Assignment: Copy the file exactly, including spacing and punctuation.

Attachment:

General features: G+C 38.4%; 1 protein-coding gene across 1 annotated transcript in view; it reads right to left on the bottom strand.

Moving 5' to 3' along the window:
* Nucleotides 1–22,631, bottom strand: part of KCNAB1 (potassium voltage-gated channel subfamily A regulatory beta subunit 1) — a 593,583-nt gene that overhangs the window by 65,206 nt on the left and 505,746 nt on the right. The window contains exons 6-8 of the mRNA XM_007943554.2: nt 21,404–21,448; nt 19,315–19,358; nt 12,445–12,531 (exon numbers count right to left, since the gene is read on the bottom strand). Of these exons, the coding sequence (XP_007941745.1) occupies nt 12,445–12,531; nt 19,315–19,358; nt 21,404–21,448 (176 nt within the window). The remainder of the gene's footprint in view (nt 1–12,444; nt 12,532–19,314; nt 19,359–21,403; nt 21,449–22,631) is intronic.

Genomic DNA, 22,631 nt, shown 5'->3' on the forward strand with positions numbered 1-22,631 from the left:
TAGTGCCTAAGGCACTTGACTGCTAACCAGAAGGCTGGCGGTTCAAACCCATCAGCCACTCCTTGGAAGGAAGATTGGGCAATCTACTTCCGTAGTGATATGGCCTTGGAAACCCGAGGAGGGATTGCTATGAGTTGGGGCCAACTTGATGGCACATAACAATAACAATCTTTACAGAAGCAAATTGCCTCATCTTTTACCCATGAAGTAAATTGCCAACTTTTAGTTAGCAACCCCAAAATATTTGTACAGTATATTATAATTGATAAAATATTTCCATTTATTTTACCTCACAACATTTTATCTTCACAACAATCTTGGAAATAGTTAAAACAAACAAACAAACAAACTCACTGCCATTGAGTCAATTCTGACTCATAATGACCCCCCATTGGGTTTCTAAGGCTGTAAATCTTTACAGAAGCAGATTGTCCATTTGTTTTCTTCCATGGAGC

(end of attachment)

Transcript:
General features: G+C 38.4%; 1 protein-coding gene across 1 annotated transcript in view; it reads right to left on the bottom strand.

Moving 5' to 3' along the window:
* Nucleotides 1–22,631, bottom strand: part of KCNAB1 (potassium voltage-gated channel subfamily A regulatory beta subunit 1) — a 593,583-nt gene that overhangs the window by 65,206 nt on the left and 505,746 nt on the right. The window contains exons 6-8 of the mRNA XM_007943554.2: nt 21,404–21,448; nt 19,315–19,358; nt 12,445–12,531 (exon numbers count right to left, since the gene is read on the bottom strand). Of these exons, the coding sequence (XP_007941745.1) occupies nt 12,445–12,531; nt 19,315–19,358; nt 21,404–21,448 (176 nt within the window). The remainder of the gene's footprint in view (nt 1–12,444; nt 12,532–19,314; nt 19,359–21,403; nt 21,449–22,631) is intronic.

Genomic DNA, 22,631 nt, shown 5'->3' on the forward strand with positions numbered 1-22,631 from the left:
TAGTGCCTAAGGCACTTGACTGCTAACCAGAAGGCTGGCGGTTCAAACCCATCAGCCACTCCTTGGAAGGAAGATTGGGCAATCTACTTCCGTAGTGATATGGCCTTGGAAACCCGAGGAGGGATTGCTATGAGTTGGGGCCAACTTGATGGCACATAACAATAACAATCTTTACAGAAGCAAATTGCCTCATCTTTTACCCATGAAGTAAATTGCCAACTTTTAGTTAGCAACCCCAAAATATTTGTACAGTATATTATAATTGATAAAATATTTCCATTTATTTTACCTCACAACATTTTATCTTCACAACAATCTTGGAAATAGTTAAAACAAACAAACAAACAAACTCACTGCCATTGAGTCAATTCTGACTCATAATGACCCCCCATTGGGTTTCTAAGGCTGTAAATCTTTACAGAAGCAGATTGTCCATTTGTTTTCTTCCATGGAGC